Making a Life

When I was a little girl I loved Dolly Parton.  She was my idol.  I sang 9 to 5 until my heart was content. One fine summer evening I parked it in front of my grandmother's TV set, turned on HBO and followed Dolly's career on to The Best Little Whore House of Texas.  It might not have been the best message for elementary school, but I adored her.  

She seemed so strong and confident in both films. As if she'd take no shit from anyone.  She had a strut about her, a bold, emblazoned gate that caught everyone's attention.  She is a savvy, business woman.  If you peruse her Wikipedia page, the list of her accomplishments is long.

From time to time when I need a powerful message, I'll google Dolly quotes.  Because she never fails to inspire me.  This month there are four that I find particularly helpful in conquering new goals, staying true to myself, and living life.  

"Don't get so busy making a living that you forget to make a life."

I find this particularly powerful from her because she made quite a living.  "American singer, songwriter, multi-instrumentalist, record producer, actress, author, businesswoman, and philanthropist..." a powerhouse of a woman.  

But something not accurately described at times is her marriage.  This woman made a life with one man for 51 years.  A very private man who didn't want to step out into the limelight with her.  51 years.  Talk about making a life.  Look her up for her philanthropy and the list is nearly as long as her career!  

What women are girls looking up to now?  First, I believe they are looking up to US.  It is on you to show up for your daughter and teach her to love herself, empower herself, make a life, and be kind. If you could use a little motivation to do that for yourself from time to time, I understand (why do you think I'm googling Dolly Parton in the middle of the night?)

So ask yourself, are you making a life?  Here is what I want to hear:  

I'm trying.  When you can say, "yes! I am trying!"  Then you're on the right path.  Maybe trying for you is getting through couples therapy, signing a new lease, setting up doctors appointments, working overtime to save for college, learning a new braid, painting with girlfriends, dancing in your kitchen, traveling the world, chairing that committee, carpooling, paying the bills --- WHATEVER IT IS --- you have to make a life.  YOU CANNOT ALLOW IT TO HAPPEN TO YOU.  You are the main character in this show, and if you will own the role, pull up your big girl pants and take responsibility for all the good, bad, and ugly parts - YOU WILL SHINE.


Can you spell h.y.p.o.c.h.o.n.d.r.i.a.c?

The scariest thing just happened to me.  Well.  Maybe it isn't THE scariest thing.  Everyone is safe, Grandma, don't worry.

The thing is I know this happens to people all of the time.  But for a minute I'm allowing myself a moment of worry.  Which I know I shouldn't do.  But I'm a parent.  Worry is my middle name.  Chalk it up to being a busy, multi-tasking woman.  Chalk it up to being human.  Or....worry.

I work out of my dining room because the office in the basement is lonely and it doesn't afford me the ability to keep a watchful eye on my children.  I set up shop in the dining room and this is where I spend a sound forty three hours of my week.  In the midst of that I also run the household.  Kids up, fed, dressed, teeth, catch the bus, teach a fitness class, and then back to my perch here in the dining room.  The doorbell here and there, then lunch for the little guy, then a call from Boss #1, then conference call with Boss #2.  And so on.  You get the picture.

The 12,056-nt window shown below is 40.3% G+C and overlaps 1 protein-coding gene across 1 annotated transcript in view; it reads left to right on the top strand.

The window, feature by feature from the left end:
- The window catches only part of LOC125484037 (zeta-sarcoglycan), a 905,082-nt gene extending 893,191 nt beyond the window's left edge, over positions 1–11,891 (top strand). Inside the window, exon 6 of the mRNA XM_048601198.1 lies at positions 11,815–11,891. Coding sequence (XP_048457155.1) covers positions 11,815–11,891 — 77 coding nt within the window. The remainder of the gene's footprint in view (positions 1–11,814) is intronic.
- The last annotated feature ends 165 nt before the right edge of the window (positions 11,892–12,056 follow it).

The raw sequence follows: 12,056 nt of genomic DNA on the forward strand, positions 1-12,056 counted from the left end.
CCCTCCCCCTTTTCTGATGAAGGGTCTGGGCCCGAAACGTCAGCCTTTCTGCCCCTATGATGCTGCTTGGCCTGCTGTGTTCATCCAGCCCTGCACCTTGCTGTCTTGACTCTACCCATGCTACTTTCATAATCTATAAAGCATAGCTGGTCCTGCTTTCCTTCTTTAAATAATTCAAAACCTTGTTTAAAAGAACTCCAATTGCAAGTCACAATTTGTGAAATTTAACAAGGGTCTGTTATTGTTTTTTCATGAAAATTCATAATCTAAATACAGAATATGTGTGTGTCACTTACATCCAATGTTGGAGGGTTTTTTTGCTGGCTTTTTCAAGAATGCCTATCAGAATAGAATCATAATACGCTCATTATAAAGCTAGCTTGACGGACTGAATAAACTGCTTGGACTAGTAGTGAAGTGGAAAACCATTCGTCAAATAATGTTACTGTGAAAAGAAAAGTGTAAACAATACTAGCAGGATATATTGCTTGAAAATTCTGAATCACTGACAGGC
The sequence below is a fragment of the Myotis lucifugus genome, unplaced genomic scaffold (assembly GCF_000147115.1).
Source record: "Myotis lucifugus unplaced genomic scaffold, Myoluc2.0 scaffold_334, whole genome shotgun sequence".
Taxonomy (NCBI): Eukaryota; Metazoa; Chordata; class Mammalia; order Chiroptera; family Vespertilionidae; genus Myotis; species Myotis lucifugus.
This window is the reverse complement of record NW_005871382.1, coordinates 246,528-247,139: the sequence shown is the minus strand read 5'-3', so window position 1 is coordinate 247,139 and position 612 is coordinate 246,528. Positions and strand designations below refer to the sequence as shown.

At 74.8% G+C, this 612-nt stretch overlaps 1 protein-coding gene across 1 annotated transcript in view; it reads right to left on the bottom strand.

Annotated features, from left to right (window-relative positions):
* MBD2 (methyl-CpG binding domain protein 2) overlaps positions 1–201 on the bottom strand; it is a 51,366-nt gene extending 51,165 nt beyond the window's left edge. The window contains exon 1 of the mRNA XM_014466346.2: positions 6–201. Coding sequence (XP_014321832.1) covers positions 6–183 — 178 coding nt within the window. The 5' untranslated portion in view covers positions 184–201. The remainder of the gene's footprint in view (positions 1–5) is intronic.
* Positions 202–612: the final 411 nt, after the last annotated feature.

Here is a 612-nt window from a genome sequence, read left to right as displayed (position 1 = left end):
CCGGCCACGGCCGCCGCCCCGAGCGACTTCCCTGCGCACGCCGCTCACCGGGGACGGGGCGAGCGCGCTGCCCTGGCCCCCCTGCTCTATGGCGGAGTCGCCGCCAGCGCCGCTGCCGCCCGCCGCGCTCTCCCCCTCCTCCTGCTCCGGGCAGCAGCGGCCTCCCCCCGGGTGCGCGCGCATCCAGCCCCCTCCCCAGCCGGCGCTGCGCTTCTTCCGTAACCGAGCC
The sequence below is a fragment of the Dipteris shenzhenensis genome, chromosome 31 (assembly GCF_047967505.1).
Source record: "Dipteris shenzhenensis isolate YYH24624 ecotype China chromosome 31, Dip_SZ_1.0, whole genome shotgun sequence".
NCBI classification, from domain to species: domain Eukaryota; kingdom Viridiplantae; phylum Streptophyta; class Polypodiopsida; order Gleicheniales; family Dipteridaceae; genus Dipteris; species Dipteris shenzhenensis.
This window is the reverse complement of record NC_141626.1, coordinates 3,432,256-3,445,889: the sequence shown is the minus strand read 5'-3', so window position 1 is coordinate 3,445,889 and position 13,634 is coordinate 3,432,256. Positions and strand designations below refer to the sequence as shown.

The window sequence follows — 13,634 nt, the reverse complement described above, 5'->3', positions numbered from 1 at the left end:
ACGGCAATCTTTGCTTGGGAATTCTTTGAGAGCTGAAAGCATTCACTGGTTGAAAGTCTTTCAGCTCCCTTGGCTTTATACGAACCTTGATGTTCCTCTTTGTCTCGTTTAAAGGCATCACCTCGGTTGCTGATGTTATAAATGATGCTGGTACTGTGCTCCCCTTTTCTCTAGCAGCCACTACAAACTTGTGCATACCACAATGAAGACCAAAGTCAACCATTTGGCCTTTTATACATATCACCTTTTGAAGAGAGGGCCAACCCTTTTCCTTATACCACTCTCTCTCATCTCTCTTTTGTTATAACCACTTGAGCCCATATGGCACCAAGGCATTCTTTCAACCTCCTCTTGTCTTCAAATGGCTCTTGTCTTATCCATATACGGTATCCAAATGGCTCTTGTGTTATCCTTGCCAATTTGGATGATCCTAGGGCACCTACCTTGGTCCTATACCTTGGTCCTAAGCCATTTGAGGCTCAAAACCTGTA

Tonight, I am switching from mode #1 to mode #2 and getting a sale set up to begin tonight at midnight.  I pull up the email with the CDs for the sale, I quick stop to put meat on the stove to start lasagna for dinner.  Thankful for the no-boil Barillas in the cabinet.  Then I sit back at the computer to run through the email and pull up the sites I'll need to make the sale arrangements.  Check on the meat.  Back to the sale.  Find the email with the pertinent details, hit "print."  Check on the meat.  Add the sauce.  To the printer, no email.  Back to the computer to look at why it did not print.  "Printer is offline".  I click, "print test page".  Go back to the kitchen to move on to the next step with the lasagna, but the sauce isn't ready.  So I turn to go back down to the printer.  I turn the corner toward the office and then it is blank.  Gone.

Why am standing in the hall?

Totally blank.  Then I get a little bit nervous.  Trying to think why did I come down here.  What is down here that I need.  Laundry?  I turn around to go back to the kitchen hoping something there will trigger why I walked down the stairs.  Nothing.  Totally gone.

I check the sauce, sit down at the computer to try and fix the printer and then it hits me.  The test page.  I already printed the test page and that is why I went down the stairs.

I know that this happens to everyone.  I know it happens to me all the time - that oh I forgot my phone minute or the I left my glasses downstairs or forgot to bring the mail in.  But I swear to you tonight it just felt awful.  Like the purpose was totally gone.  Vanished.

And so then I try to calm myself down with logic.  Mel you're running a million directions.  You're mind can only manage so much.  But then it's still there.  That minute when I totally lost it - went totally blank.